Google to Rollout Close Variant Keyword Matching End of September

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When people go to search engines like Google, it’s not all the time that they key in their queries correctly. According to Google, at least 7 percent of all searches on their search engine contain some sort of misspelling, with longer queries more likely to have a typo. Web users don’t have the time to care about such trivial matters, especially in this time and age of shorter attention spans and a continually growing hunger for information. People expect to connect with products, services, and businesses they’re looking for.

For instance, a person trying to find “kid scooters,” “kids scooters,” or “kid’s scooters,” will want to see the most relevant Google ads regardless of these small differences in the search phrase. This is precisely why Google is turning to close variant keyword matching as a means of intuitively connecting search engine users with the people and businesses they’re looking for. The solution will apply to all exact and phrase match keywords.

Since its introduction in 2012, advertisers on Google’s AdWords program have enjoyed varying degrees of success. The company notes that the majority of advertisers are already matching to close keyword variations, garnering an average of 7 percent more exact and phrase match clicks with similar conversion and clickthrough rates. Besides this growth in keyword coverage, these incremental clicks directly translate to potentially crucial opportunities missed by low search volume keywords, a common occurrence when misspellings and abbreviations are concerned.

Widen your Reach

Beginning late September, Google will be rolling out close variant keyword matching to all phrase match and exact match keywords. It’s worth noting that close variant matching was already “switched on” by default in the campaign settings, so many advertisers won’t even notice any change in their keyword matching activity.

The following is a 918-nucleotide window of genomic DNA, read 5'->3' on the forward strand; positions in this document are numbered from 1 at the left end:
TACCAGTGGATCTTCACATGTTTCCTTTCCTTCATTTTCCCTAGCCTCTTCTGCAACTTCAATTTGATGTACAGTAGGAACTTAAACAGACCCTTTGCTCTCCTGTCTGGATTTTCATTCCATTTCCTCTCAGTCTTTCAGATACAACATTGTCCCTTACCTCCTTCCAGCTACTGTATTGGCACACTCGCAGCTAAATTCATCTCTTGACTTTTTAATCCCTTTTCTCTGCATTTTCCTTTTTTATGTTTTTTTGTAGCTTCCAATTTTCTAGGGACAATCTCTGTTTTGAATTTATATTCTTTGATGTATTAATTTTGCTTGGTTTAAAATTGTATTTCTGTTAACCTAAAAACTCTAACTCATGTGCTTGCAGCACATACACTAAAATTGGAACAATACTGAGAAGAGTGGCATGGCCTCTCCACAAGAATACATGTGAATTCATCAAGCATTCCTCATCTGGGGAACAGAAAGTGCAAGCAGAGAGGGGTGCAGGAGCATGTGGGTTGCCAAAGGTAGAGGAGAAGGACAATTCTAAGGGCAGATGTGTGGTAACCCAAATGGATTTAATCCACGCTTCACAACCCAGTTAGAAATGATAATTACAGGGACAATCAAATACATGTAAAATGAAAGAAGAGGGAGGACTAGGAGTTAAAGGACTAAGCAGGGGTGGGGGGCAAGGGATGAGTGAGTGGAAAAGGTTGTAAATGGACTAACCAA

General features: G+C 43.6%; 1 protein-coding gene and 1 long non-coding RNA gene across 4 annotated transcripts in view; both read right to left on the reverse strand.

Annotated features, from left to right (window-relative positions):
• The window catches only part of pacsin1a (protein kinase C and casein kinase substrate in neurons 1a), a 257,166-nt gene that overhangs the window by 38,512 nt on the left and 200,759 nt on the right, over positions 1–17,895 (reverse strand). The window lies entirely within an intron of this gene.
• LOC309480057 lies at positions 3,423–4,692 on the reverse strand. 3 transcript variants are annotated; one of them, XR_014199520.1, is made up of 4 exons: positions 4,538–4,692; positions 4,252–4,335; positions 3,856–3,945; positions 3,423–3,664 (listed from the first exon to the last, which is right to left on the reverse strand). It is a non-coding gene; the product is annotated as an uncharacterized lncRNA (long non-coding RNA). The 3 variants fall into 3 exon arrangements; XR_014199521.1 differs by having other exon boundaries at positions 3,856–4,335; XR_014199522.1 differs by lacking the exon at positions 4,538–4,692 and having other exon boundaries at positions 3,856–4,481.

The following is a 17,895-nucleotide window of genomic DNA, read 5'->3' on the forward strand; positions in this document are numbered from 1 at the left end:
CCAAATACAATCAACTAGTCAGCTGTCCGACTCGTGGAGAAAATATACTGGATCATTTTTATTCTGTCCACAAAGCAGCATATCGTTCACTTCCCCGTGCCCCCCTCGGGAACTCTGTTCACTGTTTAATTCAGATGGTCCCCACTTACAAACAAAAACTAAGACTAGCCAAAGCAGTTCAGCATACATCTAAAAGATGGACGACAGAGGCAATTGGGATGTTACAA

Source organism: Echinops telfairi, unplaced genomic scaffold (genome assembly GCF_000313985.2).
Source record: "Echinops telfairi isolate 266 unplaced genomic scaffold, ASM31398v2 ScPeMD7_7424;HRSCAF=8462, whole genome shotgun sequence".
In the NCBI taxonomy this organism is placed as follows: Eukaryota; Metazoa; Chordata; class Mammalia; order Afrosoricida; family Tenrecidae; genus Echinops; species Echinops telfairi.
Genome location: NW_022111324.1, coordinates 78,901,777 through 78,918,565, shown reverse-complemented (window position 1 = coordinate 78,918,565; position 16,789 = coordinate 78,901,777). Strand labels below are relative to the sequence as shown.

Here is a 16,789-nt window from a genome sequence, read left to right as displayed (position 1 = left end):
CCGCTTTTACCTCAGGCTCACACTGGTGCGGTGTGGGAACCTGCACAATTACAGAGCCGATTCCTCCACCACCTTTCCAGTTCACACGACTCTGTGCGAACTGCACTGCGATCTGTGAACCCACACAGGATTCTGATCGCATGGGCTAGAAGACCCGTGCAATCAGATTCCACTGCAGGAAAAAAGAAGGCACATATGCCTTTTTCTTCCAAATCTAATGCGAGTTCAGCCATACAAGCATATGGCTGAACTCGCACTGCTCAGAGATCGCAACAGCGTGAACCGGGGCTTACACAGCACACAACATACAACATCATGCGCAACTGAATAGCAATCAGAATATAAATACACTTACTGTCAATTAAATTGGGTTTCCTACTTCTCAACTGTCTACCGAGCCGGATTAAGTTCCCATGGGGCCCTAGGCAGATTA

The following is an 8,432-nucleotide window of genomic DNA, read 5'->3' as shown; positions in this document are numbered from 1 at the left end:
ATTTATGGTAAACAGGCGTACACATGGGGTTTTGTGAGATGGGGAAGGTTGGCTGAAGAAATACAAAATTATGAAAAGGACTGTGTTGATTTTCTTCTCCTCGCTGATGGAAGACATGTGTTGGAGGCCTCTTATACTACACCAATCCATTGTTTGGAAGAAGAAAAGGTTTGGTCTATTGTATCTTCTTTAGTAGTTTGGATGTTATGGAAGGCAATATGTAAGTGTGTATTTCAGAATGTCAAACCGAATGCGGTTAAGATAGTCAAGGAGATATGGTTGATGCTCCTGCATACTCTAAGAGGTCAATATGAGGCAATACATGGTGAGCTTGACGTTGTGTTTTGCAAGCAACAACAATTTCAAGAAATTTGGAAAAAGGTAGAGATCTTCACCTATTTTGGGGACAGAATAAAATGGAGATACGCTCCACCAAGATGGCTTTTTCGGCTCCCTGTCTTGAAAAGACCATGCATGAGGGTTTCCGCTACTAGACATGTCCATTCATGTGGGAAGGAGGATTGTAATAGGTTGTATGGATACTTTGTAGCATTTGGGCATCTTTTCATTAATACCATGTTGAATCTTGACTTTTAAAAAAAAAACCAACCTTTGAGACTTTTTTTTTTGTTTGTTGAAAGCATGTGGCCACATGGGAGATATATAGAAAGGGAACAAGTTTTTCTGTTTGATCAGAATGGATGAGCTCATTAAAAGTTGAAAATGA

However, advertisers that opted out will notice the option to disable close variants disappear sometime around the last week of September. All exact and phrase match keywords will then connect to close keyword variations, allowing you to broaden your reach towards more potential customers with the most relevant ads, while at the same time, trying to lower your cost per click (CPC) and improve your clickthrough rate (CTR).

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What Does this Mean?

There’s always some level of anxiety present when Google makes changes to its search engine protocols and paid advertising program, as even the smallest changes can have huge effects on a company’s SEO and PPC campaigns, undoing several hours of work.

However, we at Enform actually see this update as helpful to our clients, as it cuts out the complexities of matching several lists with abbreviated, misspelled, and slight variations of your keywords just to get the coverage you want.

This time around, all you need to focus on is adding close variants of keywords that you don’t want to trigger your ads, to your negative keywords list. This is a far quicker way of shaping your traffic and reducing costs per click; it doesn’t hurt that this also offers a better ad experience to your potential customers.

It’s worth pointing out that Google AdWords tends to trigger ads with keywords that are most identical to search queries, so that doesn’t mean misspelled, abbreviated, and other close variations of your keywords are useless. Try to look how these close variants perform, they just might be able to stand independently as separate keywords with their appropriate bids.

A Different Point Of View

This mandatory change may have larger implications that mark a loss of control which is bad news for SEM (search engine marketing) professionals.

With this release we are heading towards a “keywordless” world where Google dictates when your ads appear and for what search terms.

With Google recent release of Shopping Campaigns, ads are generated using Google Merchant Account inventory feeds instead of keywords. Google is gaining more and more control of ads and advertisers may not be able to even control the outcome or put up a fight.

As long as AdWords keeps delivering results advertisers want, there won’t be many people complaining. Product Listing Ads are getting advertisers more results, and generally so will close variant matching, so it can’t be that bad…right.

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However, it’s time for the negative keywords to the rescue, that is for advertisers who feel very strongly about exact match terms, there is still the option to use negative keywords to weed out irrelevant queries.